Failstorming

by Admin
Updated: August 5, 2020

Failstorming is a variation of brainstorming used to protect against things going wrong

Brainstorming is a group activity for creative thinking that is usually centered around finding solutions to a problem. Failstorming is a term I created to describe the process when the focus is on what can go wrong in order to get a checklist of things to avoid, prevent, or otherwise protect against.

Some time ago I worked with a company on a new project and decided to use a brainstorming session as part of the initial familiarization.

The opening challenge was broad & simple: “How are we going to succeed at this?”

The session went as well as could be expected but it produced little that someone with experience wouldn’t already know.

We did this for half an hour and then I switched the question to: “How can we fail at this?”

This seemed to wake everyone up. The engagement of the group was noticeably improved and the inputs ranged from detailed industry-specific info to team dynamics as well as the usual humorous contributions.

Everyone enjoyed the failstorming session and almost all of the ideas were useful.

The power of negative thinking

There are three main benefits from switching the goal around to generating a list of negatives:

  1. Increased group involvement
  2. Reduced tendency to reject ideas
  3. Almost all the ideas are useful

As a consequence of our innate negativity bias (we give more attention to negative information), it’s easier for most people to identify problems than to come up with creative solutions no matter how relaxed the environment.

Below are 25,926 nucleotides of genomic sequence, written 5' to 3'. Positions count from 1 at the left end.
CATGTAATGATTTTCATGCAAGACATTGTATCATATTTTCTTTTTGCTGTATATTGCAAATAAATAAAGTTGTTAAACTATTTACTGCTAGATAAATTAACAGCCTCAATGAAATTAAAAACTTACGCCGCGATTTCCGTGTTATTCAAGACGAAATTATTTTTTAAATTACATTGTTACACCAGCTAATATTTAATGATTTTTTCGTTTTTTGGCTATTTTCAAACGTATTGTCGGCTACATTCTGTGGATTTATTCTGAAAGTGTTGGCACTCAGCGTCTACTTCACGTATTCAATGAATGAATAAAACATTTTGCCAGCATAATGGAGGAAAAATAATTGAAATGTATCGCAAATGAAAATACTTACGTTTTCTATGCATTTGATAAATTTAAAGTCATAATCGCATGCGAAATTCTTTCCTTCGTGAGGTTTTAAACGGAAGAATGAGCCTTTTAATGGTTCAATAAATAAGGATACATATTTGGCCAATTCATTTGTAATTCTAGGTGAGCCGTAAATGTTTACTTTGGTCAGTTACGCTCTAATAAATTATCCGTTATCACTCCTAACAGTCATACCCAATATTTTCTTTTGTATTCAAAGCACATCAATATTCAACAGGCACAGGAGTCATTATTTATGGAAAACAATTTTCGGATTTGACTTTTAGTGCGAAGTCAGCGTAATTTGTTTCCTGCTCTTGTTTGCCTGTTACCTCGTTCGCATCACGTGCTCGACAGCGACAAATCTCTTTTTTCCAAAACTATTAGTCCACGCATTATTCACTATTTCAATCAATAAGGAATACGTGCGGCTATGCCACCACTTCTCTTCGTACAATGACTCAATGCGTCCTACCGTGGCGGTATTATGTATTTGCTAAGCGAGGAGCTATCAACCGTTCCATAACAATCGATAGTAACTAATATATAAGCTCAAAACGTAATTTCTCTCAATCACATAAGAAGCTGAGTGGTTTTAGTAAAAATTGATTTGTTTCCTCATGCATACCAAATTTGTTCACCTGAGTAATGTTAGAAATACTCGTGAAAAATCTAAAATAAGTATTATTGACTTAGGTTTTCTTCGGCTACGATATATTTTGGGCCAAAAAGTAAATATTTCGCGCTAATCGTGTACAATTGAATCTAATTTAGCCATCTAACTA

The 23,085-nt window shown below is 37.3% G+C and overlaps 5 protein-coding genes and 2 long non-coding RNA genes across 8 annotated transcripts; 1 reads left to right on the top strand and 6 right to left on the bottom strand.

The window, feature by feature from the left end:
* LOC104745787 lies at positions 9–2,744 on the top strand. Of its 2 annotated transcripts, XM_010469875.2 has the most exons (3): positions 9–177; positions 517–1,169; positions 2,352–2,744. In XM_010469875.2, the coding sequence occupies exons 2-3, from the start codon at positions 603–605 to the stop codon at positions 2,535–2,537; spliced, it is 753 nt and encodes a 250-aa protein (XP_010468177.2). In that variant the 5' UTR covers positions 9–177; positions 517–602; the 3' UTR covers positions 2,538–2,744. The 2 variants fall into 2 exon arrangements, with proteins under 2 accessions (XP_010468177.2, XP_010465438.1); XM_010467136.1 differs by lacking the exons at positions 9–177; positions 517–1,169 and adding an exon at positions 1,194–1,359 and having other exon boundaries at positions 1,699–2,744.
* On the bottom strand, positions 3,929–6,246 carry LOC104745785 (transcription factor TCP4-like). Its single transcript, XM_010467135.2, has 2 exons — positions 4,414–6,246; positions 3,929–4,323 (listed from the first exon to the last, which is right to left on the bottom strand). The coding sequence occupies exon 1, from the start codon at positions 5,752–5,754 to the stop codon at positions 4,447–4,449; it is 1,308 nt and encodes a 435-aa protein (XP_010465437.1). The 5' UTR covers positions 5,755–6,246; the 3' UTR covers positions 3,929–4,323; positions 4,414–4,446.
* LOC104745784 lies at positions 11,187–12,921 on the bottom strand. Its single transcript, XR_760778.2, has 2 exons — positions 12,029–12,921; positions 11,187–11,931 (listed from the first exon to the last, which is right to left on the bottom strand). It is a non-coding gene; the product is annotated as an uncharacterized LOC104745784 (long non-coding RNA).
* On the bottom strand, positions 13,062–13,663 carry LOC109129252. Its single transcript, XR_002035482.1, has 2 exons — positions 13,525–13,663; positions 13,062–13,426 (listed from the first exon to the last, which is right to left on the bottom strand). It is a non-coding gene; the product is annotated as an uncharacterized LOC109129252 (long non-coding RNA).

Additionally, people are more comfortable when they can pull from their knowledge & experience which is more true of obstacles than of answers (especially answers that might be a bit out there).

In a normal brainstorming session it’s easy to dismiss an idea as silly and this has to be guarded against. This is not an issue in failstorming because dismissing a negative moves in the direction of a solution.

The list of ideas obtained from a failstorming session forms a checklist of things to watch out for. Overlooking hints to a possible solution (from regular brainstorming) can probably be forgiven; overlooking a warning sign that you discarded cannot. So it’s generally a good idea to retain the whole list.

Failstorm

I guess an actual failstorm would be when everything on the list happens all at the same time.

Negative brainstorming

I’ve seen more or less the same process, where the challenge is to come up with ways of making the situation worse, referred to as “negative brainstorming” e.g. by Kevin Dwyer, but I’ve also seen the same expression used to mean coming up with bad ideas in general, e.g. projectofhow.com.

Reverse brainstorming

Extending the confusion, “reverse brainstorming” can refer to all of the above, e.g. business.tutsplus.com or it can be constrained to finding what might cause such a situation, e.g. creatingminds.org.

More info

“Negative Bias: Why We’re Hardwired for Negativity” at verywellmind.com

“Forming, Storming, Norming, and Performing” at mindtools.com

Internal links

Changing direction Free thinking Fallacy fallacies Go to Articles
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